The battle for control of Enfield Civic Centre

Labour seeks another four-year term but the Conservatives fancy their chances, writes James Cracknell

The local election on 5th May will see council leader Nesil Caliskan, of the Labour Party, challenged by opposition group leader Joanne Laban, of the Conservatives
The local election on 5th May will see council leader Nesil Caliskan (inset, left), of the Labour Party, challenged by opposition group leader Joanne Laban (inset, right), of the Conservative Party

On Thursday, 5th May, voters in Enfield will head to the polls to elect councillors to represent them at Enfield Civic Centre over the next four years.

For several reasons, this local election is the most fascinating to have taken place in the borough for many years.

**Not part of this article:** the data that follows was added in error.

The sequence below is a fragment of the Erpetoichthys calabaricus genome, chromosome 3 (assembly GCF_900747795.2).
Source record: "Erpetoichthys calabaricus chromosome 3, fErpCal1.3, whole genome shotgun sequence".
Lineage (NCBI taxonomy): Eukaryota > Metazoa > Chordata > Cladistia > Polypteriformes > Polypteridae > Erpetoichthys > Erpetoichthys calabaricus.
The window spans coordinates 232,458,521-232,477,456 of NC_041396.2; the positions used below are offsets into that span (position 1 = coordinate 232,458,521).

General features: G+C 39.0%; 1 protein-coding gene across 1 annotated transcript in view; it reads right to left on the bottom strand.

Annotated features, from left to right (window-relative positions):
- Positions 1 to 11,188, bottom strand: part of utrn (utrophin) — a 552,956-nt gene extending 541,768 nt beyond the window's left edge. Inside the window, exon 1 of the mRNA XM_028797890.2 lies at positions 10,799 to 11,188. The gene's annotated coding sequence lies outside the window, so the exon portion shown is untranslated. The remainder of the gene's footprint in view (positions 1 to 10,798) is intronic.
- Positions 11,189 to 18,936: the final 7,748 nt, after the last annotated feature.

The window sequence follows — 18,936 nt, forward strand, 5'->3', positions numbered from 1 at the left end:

Since taking over control of Enfield Council in 2010 – at a time when voters
nationally were moving towards the Conservatives – the Labour Party has increased its majority at every local election. But the last four years have seen significant upheaval, with a shock change of council leader immediately after Labour’s biggest-ever win in 2018, followed by a number of defections from disaffected Labour councillors who felt they could no longer work under the new leadership.

Following the 2018 election in Enfield, when Labour won 46 seats and the Conservatives 17, Labour’s grip on the council has weakened significantly, with two of the party’s councillors quitting the civic centre and seven others resigning their Labour membership in protest at the way the council was being run. Two became Green Party councillors, one left for the Liberal Democrats, and four became independents. Another councillor, although still a Labour member, has also left the Enfield Labour group.